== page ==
• U.S. West Texas Intermediate (WTI) crude futures were at $51.21 per barrel, down 42 cents, or 0.8 percent.

The Khurais oilfield operated by oil giant Saudi Aramco, about 160 km (99 miles) from Riyadh.

Ali Jarekji | Reuters
The Khurais oilfield operated by oil giant Saudi Aramco, about 160 km (99 miles) from Riyadh.

Record Saudi oil production pulled down crude prices on Tuesday amid cautious trading ahead of the G20 gathering that starts in Argentina on Friday and next week’s OPEC meeting in Austria.

International Brent crude oil futures briefly dipped below $60 per barrel before edging back to $60.10 per barrel at 0147 GMT, still down 38 cents, or 0.6 percent, from their last close.

U.S. West Texas Intermediate (WTI) crude futures were at $51.21 per barrel, down 42 cents, or 0.8 percent.

Saudi Arabia raised oil production to an all-time high in November, an industry source said on Monday, pumping 11.1 million to 11.3 million barrels per day (bpd) during the month.

Since their most recent peaks in early October, oil prices have lost almost a third of their value, weighed down by an emerging supply overhang and by widespread weakness in financial markets.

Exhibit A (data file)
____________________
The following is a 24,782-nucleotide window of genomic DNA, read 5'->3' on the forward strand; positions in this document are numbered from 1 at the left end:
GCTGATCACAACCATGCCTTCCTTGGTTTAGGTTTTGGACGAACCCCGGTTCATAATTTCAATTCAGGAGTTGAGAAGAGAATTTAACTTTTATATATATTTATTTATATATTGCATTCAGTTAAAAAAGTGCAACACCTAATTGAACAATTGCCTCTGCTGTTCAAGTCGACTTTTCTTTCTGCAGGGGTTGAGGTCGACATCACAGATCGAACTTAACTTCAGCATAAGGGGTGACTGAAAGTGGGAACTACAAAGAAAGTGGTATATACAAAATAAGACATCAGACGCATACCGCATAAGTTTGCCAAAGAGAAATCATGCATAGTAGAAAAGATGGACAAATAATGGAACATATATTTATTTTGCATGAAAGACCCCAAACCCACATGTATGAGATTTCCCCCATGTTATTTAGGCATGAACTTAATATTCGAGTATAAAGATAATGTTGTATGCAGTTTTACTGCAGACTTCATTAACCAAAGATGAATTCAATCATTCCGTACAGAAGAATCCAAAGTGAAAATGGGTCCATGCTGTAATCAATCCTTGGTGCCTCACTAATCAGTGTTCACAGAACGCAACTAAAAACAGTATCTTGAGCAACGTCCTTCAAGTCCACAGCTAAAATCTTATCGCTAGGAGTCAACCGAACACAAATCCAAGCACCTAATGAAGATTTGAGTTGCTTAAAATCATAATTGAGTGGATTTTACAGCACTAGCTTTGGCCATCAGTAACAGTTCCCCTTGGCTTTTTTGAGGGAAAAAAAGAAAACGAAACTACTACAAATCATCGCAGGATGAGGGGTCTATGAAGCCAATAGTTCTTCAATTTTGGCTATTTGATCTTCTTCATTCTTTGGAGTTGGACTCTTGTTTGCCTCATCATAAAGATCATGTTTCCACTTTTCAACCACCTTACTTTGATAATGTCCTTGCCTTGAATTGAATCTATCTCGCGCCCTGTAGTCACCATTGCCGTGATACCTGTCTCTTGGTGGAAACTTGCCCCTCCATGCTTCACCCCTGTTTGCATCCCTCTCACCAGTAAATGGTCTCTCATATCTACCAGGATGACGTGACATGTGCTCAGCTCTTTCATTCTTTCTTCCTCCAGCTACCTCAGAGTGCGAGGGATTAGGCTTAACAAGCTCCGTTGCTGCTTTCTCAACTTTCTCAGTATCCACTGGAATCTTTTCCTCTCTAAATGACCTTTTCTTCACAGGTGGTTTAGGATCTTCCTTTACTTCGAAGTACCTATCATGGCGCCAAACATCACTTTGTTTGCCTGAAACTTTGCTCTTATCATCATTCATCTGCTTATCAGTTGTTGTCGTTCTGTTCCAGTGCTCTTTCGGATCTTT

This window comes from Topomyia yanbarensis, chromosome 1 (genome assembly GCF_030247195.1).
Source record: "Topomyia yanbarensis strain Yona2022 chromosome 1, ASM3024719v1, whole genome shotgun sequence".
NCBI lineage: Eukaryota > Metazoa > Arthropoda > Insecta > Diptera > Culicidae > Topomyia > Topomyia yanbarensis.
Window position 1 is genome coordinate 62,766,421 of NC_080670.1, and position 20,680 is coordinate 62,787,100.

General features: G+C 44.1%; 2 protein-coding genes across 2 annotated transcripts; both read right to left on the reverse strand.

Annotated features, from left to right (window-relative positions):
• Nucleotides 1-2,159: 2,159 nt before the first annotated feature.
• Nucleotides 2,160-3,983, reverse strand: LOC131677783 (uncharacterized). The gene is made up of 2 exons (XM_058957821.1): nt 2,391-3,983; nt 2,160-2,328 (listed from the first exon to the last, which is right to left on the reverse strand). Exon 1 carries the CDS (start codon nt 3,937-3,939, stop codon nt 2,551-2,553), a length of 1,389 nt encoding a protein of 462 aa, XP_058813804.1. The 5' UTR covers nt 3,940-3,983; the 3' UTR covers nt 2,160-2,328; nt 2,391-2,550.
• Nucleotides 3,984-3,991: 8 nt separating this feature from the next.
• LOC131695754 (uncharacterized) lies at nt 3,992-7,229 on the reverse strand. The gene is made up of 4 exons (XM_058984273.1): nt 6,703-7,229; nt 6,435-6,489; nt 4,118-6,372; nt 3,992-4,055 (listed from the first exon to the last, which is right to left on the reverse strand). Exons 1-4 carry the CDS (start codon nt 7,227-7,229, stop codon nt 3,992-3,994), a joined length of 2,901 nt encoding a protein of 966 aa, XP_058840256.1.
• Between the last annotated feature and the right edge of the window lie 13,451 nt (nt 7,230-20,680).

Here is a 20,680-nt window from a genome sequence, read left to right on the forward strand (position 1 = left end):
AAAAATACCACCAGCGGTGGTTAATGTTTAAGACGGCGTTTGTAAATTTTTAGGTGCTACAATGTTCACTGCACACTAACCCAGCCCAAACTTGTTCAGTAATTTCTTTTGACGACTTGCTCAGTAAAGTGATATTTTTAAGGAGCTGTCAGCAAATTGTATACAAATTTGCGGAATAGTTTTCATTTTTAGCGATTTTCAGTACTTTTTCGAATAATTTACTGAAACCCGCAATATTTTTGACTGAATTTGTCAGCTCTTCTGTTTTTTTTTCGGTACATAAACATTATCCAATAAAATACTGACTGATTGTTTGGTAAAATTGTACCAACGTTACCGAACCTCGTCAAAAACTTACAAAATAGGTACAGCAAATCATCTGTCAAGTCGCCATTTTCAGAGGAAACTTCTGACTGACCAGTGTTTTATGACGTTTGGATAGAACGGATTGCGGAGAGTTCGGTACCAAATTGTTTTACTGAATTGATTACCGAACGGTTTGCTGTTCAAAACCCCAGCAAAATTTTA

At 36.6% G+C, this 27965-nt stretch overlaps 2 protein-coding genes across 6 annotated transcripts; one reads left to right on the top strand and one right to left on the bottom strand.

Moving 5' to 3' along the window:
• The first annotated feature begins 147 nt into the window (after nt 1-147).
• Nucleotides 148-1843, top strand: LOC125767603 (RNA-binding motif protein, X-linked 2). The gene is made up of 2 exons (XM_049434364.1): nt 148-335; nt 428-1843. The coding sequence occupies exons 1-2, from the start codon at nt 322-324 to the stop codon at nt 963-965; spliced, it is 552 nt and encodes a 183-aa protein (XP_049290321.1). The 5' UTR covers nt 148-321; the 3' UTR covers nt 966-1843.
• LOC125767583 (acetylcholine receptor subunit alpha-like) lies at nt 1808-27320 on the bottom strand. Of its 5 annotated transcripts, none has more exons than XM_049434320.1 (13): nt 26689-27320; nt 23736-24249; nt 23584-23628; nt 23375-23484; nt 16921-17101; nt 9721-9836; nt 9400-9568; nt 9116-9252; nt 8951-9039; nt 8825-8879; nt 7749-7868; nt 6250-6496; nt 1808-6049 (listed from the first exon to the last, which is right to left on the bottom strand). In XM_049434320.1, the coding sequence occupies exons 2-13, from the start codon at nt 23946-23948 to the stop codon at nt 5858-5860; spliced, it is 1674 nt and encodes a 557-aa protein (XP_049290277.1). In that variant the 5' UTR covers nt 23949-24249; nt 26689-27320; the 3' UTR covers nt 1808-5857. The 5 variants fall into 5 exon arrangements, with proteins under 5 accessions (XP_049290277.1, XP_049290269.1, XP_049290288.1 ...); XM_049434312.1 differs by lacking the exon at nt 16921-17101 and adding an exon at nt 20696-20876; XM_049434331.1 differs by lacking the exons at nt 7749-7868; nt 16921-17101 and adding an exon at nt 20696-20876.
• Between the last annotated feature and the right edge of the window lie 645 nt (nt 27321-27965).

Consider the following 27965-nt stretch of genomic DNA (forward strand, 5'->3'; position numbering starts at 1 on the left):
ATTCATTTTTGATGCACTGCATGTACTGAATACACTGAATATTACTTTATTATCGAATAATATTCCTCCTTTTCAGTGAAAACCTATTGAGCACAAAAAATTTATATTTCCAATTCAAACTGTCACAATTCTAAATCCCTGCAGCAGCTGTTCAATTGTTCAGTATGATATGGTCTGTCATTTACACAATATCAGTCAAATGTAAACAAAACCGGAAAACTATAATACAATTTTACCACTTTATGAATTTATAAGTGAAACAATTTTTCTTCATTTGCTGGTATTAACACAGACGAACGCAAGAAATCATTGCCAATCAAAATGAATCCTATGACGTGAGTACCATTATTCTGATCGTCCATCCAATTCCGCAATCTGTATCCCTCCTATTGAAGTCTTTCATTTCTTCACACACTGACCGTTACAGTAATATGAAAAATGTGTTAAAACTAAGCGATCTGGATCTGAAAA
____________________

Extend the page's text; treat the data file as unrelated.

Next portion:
“The recent weakness seems … to have been driven by a wider impending sense of doom amidst weak equities, geopolitics, subsequent softening demand and increasing supply,” said Jack Allardyce, oil analyst at financial services firm Cantor Fitzgerald Europe.

Looking ahead, Allardyce said “a lot depends” on the outcome of the Group of 20 (G20) meeting in Buenos Aires where the United States and China are expected to address their trade disputes, and on a meeting of the Organization of the Petroleum Exporting Countries (OPEC).